Dib decided to tackle the issue in a staged campaign. Starting with a Facebook page, which garnered 2,400 supporters, he next set up what he calls "love roadblocks" across the country where the words of the anthem are distributed to passing drivers.
It is also is aimed at the young, who are the best candidates for getting "All Together for the Country" permanently imprinted on their brains, via educational campaigns in schools and universities.

Imad Bazzi, who advocates an end to Lebanon's sectarian system on his popular blog Trella, said he finds it hard to believe that a mere 5% of Lebanese know the national anthem as Dib's survey found. Lebanese are regularly exposed to the anthem in school, on national holidays and at the start and finish of the daily broadcast on national television., he said.

"What really worries me is the fact that a huge number of Lebanese don’t have the sense of belonging to their country," he told The Media Line. "This may explain why they say they don't know the national anthem [when they actually do]."

Bazzi said that decades of political and social instability in Lebanon caused a massive flight of Lebanese out of the country, weakening the remainders' sense of belonging. "They lost hope of change and reform," he said. "Even worse, we have no common understanding of our national identity. Phoenician? Arab? Middle Eastern?"

Aoun, the Maronite blogger, said teaching the national anthem in all Lebanese schools would greatly reduce the problem. “I know that in private schools it’s not done. Reciting the national anthem in school every morning should be made obligatory,” he said. “My primary school education was in the U.S. and although I'm not an American citizen, I know their national anthem by heart."   
"All Together for the Country" is usually thought to have been composed by the Lebanese Wadi Sabra, founder of the National Higher Conservatory of Music, with lyrics by  Rashid Nakhle. But a recent documentary aired on Al-Jadeed television station claimed that the tune was plagiarized from a song written in honor of a Moroccan-independence leader.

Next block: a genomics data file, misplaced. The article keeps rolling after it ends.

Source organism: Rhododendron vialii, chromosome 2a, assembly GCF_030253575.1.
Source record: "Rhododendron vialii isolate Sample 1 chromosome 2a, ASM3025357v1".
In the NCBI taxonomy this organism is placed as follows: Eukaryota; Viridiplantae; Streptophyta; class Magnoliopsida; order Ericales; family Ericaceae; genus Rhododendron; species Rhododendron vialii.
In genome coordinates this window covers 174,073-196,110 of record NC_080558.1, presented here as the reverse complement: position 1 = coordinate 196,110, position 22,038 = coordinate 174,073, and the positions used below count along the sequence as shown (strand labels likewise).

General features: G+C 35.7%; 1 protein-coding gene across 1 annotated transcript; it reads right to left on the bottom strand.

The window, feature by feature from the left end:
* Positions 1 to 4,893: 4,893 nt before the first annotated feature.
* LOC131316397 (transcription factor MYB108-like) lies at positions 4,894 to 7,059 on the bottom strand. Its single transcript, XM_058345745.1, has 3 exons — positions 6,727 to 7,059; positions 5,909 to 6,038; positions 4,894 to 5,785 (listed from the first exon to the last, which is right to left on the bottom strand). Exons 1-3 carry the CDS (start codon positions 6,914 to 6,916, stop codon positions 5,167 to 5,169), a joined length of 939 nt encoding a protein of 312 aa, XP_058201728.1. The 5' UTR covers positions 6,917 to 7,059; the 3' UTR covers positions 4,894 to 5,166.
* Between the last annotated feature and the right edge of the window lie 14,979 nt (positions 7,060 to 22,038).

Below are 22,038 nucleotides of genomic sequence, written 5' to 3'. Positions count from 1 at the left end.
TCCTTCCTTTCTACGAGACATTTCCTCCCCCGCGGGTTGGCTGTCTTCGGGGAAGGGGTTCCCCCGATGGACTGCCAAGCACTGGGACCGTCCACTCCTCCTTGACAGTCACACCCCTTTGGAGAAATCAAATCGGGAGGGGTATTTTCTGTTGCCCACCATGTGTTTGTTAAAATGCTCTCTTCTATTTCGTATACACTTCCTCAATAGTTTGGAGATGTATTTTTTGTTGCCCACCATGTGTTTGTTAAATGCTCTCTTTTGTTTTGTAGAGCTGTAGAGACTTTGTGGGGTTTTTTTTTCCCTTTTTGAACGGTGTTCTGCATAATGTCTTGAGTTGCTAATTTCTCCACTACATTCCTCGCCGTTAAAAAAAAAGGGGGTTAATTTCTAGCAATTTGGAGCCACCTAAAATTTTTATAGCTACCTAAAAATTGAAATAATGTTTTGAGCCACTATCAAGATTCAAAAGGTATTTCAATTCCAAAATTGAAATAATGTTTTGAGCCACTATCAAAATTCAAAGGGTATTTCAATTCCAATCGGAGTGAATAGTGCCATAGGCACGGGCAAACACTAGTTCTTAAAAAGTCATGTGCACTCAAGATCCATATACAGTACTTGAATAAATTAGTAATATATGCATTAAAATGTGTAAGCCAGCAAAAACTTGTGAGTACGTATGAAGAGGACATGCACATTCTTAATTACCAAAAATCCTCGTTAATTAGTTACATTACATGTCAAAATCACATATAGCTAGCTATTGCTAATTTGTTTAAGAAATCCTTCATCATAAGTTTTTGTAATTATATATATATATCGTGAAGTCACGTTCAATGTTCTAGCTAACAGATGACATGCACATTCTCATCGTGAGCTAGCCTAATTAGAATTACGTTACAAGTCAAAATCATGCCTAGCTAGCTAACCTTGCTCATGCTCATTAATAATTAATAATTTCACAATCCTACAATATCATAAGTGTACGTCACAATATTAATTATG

The expose set off a flurry of Facebook pages demanding to change the anthem. Al-Jadeed reported that Culture Minister Salim Wardeh has set up a committee to examine the allegations.

"Maybe we can create a more meaningful anthem," a page titled "The People Want to Change the Lebanese National Anthem" declared.

All Together for the Country

All Together, For the Country, for the Glory and the Flag!
Our valor and our writings are the envy of the ages.
Our mountains and our valleys, they bring forth stalwart men.
And to Perfection we devote our words and labor.
All Together, For the Country, for the Glory and the Flag!
All Together, For the Country
Our Elders and our children, they await our Country's call,
And on the Day of Crisis they are as Lions of the Jungle.
The heart of our East is ever Lebanon,
May God preserve it until the end of time.
All Together, For the Country, for the Glory and the Flag!
All Together, For the Country
The Gems of the East are its land and its sea.
Throughout the world its good deeds flow from pole to pole.
And its name is its glory since time began.
The cedars are its pride, its immortality's symbol.
All Together, For the Country, for the Glory and Flag!
All Together, For the Country